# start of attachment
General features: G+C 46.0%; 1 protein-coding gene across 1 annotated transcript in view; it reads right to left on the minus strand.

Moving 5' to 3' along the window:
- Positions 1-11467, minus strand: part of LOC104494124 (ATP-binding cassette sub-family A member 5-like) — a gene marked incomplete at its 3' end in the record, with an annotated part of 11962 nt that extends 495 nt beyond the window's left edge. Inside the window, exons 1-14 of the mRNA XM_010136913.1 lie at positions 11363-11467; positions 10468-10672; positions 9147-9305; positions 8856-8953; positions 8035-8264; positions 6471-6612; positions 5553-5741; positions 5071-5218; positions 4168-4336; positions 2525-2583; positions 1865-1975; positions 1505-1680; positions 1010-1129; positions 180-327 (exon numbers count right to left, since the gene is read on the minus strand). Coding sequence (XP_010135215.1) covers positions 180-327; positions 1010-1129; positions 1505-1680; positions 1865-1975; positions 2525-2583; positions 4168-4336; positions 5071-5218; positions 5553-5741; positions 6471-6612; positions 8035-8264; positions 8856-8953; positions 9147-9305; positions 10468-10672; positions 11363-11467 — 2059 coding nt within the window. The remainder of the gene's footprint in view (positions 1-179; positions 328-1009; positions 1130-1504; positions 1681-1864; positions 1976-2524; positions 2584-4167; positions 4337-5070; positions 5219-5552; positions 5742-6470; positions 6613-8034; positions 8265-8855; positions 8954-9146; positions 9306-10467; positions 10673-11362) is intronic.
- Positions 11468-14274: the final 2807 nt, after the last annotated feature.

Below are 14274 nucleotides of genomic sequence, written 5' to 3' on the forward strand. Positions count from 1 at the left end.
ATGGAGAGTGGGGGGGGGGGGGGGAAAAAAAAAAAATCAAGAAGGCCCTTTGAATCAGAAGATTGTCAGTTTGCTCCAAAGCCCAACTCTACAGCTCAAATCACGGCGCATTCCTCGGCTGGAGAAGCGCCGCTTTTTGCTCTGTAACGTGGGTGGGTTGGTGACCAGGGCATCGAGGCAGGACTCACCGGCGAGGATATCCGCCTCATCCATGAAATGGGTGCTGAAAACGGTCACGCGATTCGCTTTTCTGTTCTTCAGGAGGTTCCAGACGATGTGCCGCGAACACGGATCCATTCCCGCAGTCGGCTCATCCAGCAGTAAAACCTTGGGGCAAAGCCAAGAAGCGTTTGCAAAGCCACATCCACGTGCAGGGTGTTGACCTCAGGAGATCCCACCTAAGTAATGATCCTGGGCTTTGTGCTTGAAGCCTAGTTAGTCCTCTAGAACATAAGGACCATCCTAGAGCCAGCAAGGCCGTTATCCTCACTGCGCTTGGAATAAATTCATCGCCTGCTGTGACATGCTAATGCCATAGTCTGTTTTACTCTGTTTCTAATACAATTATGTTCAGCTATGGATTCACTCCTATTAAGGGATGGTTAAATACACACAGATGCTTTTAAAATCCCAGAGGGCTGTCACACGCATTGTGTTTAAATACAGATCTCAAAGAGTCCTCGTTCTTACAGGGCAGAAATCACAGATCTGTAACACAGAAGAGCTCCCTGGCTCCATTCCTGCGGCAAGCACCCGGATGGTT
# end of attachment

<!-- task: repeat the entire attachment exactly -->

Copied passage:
General features: G+C 46.0%; 1 protein-coding gene across 1 annotated transcript in view; it reads right to left on the minus strand.

Moving 5' to 3' along the window:
- Positions 1-11467, minus strand: part of LOC104494124 (ATP-binding cassette sub-family A member 5-like) — a gene marked incomplete at its 3' end in the record, with an annotated part of 11962 nt that extends 495 nt beyond the window's left edge. Inside the window, exons 1-14 of the mRNA XM_010136913.1 lie at positions 11363-11467; positions 10468-10672; positions 9147-9305; positions 8856-8953; positions 8035-8264; positions 6471-6612; positions 5553-5741; positions 5071-5218; positions 4168-4336; positions 2525-2583; positions 1865-1975; positions 1505-1680; positions 1010-1129; positions 180-327 (exon numbers count right to left, since the gene is read on the minus strand). Coding sequence (XP_010135215.1) covers positions 180-327; positions 1010-1129; positions 1505-1680; positions 1865-1975; positions 2525-2583; positions 4168-4336; positions 5071-5218; positions 5553-5741; positions 6471-6612; positions 8035-8264; positions 8856-8953; positions 9147-9305; positions 10468-10672; positions 11363-11467 — 2059 coding nt within the window. The remainder of the gene's footprint in view (positions 1-179; positions 328-1009; positions 1130-1504; positions 1681-1864; positions 1976-2524; positions 2584-4167; positions 4337-5070; positions 5219-5552; positions 5742-6470; positions 6613-8034; positions 8265-8855; positions 8954-9146; positions 9306-10467; positions 10673-11362) is intronic.
- Positions 11468-14274: the final 2807 nt, after the last annotated feature.

Below are 14274 nucleotides of genomic sequence, written 5' to 3' on the forward strand. Positions count from 1 at the left end.
ATGGAGAGTGGGGGGGGGGGGGGGAAAAAAAAAAAATCAAGAAGGCCCTTTGAATCAGAAGATTGTCAGTTTGCTCCAAAGCCCAACTCTACAGCTCAAATCACGGCGCATTCCTCGGCTGGAGAAGCGCCGCTTTTTGCTCTGTAACGTGGGTGGGTTGGTGACCAGGGCATCGAGGCAGGACTCACCGGCGAGGATATCCGCCTCATCCATGAAATGGGTGCTGAAAACGGTCACGCGATTCGCTTTTCTGTTCTTCAGGAGGTTCCAGACGATGTGCCGCGAACACGGATCCATTCCCGCAGTCGGCTCATCCAGCAGTAAAACCTTGGGGCAAAGCCAAGAAGCGTTTGCAAAGCCACATCCACGTGCAGGGTGTTGACCTCAGGAGATCCCACCTAAGTAATGATCCTGGGCTTTGTGCTTGAAGCCTAGTTAGTCCTCTAGAACATAAGGACCATCCTAGAGCCAGCAAGGCCGTTATCCTCACTGCGCTTGGAATAAATTCATCGCCTGCTGTGACATGCTAATGCCATAGTCTGTTTTACTCTGTTTCTAATACAATTATGTTCAGCTATGGATTCACTCCTATTAAGGGATGGTTAAATACACACAGATGCTTTTAAAATCCCAGAGGGCTGTCACACGCATTGTGTTTAAATACAGATCTCAAAGAGTCCTCGTTCTTACAGGGCAGAAATCACAGATCTGTAACACAGAAGAGCTCCCTGGCTCCATTCCTGCGGCAAGCACCCGGATGGTT